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MULTIPLE-VALUES, consing, and clarity

I'm sure this must have been suggested long ago, but I'd at least like
to know why it is not part of common lisp:

 From the point of view of writing clear code, as well as just good old
symmetry, it seems unfortunate that we have the richness of LAMBDA-LISTs
to pass information from calling environments into functions, but
only the impoverished
 (MULTIPLE-VALUE-BIND Var* values-form  ...) for communication in
the reverse direction.  I have found numerous cases where my code
would be much clearer if I could write
  (MULTIPLE-VALUE-BIND LAMBDA-LIST values-form  ...), using
&rest, &key, and &optional receive parameters to help me "destructure"
the information coming back from values-form -- including default
values for optional parameters.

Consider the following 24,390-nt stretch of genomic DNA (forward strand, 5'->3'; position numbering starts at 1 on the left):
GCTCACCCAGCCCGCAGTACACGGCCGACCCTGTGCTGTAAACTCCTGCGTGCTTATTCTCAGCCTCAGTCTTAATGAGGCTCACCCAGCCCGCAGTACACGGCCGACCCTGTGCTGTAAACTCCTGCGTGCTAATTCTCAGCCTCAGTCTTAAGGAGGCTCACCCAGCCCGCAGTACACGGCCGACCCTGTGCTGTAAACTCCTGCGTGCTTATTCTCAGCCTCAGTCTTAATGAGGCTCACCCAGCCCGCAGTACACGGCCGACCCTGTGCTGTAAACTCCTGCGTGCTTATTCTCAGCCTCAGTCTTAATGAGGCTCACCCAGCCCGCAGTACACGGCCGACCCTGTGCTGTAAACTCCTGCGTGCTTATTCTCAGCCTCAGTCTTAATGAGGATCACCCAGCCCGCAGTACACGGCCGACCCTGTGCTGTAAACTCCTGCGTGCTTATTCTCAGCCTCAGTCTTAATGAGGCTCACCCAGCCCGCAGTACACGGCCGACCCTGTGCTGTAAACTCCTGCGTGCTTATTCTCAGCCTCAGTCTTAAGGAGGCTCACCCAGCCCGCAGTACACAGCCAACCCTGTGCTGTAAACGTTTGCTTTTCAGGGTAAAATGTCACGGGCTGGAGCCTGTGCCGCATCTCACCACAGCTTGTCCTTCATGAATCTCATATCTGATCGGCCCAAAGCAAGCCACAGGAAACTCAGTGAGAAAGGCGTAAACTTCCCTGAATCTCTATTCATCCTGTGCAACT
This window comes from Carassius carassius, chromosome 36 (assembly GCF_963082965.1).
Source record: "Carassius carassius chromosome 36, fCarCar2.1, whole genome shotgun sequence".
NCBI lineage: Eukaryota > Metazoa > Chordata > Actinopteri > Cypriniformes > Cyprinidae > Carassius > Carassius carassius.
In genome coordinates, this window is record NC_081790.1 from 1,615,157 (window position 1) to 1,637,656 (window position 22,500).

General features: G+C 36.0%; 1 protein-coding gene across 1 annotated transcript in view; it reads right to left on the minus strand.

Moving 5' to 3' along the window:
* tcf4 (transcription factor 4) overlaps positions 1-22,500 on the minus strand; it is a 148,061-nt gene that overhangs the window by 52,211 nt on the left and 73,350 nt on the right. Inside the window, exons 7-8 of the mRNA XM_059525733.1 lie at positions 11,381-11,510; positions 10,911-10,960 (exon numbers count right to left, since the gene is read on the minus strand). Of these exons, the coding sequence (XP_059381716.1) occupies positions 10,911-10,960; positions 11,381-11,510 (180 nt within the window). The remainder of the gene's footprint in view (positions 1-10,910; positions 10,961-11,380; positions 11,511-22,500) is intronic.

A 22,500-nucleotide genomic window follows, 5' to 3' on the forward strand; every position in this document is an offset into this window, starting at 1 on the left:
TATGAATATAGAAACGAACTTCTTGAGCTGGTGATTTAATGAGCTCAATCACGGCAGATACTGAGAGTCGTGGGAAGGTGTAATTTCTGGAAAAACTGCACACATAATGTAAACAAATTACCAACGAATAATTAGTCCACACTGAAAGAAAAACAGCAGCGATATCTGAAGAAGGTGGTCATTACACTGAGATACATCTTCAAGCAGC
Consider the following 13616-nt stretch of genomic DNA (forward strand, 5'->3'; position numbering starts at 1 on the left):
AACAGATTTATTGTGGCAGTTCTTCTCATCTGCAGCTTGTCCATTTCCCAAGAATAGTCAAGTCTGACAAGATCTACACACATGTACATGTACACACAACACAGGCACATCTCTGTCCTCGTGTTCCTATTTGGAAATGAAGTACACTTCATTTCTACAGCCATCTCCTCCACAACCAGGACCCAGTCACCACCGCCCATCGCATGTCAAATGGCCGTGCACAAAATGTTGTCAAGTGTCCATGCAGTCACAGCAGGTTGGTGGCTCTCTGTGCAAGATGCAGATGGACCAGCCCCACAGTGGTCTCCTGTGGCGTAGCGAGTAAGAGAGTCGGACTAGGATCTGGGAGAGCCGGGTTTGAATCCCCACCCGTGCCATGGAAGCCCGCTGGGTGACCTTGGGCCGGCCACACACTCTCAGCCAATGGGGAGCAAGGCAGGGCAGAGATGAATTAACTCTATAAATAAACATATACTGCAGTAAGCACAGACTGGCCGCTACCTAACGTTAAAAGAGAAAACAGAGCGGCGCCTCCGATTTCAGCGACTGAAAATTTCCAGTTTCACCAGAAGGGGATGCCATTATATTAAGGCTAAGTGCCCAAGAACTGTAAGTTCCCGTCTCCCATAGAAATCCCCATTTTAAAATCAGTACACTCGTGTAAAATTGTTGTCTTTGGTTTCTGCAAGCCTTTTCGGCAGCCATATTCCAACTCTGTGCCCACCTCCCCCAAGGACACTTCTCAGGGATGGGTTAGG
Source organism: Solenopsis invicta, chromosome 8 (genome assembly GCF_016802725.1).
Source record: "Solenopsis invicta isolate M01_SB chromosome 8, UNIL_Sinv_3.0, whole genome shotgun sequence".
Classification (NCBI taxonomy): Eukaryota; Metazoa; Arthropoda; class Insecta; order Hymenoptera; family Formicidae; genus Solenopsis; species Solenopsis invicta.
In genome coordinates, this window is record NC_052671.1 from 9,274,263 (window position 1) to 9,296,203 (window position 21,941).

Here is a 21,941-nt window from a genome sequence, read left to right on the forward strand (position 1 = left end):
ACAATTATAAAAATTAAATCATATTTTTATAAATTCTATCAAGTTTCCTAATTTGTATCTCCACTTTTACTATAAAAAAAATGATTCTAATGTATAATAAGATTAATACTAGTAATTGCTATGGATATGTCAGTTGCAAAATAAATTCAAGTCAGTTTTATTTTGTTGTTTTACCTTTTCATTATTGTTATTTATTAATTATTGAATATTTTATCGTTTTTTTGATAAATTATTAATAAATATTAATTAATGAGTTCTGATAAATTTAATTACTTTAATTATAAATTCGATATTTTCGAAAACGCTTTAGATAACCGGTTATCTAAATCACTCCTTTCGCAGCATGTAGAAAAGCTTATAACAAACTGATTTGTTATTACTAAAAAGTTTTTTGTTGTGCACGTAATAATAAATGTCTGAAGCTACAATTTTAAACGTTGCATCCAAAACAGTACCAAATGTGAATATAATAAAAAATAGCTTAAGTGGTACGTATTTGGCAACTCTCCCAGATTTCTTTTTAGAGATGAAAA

I bring this up (again?) now only because of recent discussions
about multiple values and consing. If I could write
  (multiple-value-bind (&rest values) values-producer
    (cond ((test values) (values-list values))

a good compiler could recognize that there was no need to cons up a list
of values only to spread (a tail of) the list back onto the stack.

[Of course, this is NOT upward compatible with the current
multiple-value-bind, since the current one allows a mismatch
between the number of variables being bound and the number of
values being returned.  How did THAT find its way into the specification,
anyway?  I suppose its an attempt to reduce the need for
multiple-value-list when you don't know how many values might come back?]

The main objection I see to allowing a lambda list is with maintenance --
adding additional return values from a function F could invalidate calls
on F that were not prepared to accept (even if only to ignore) them.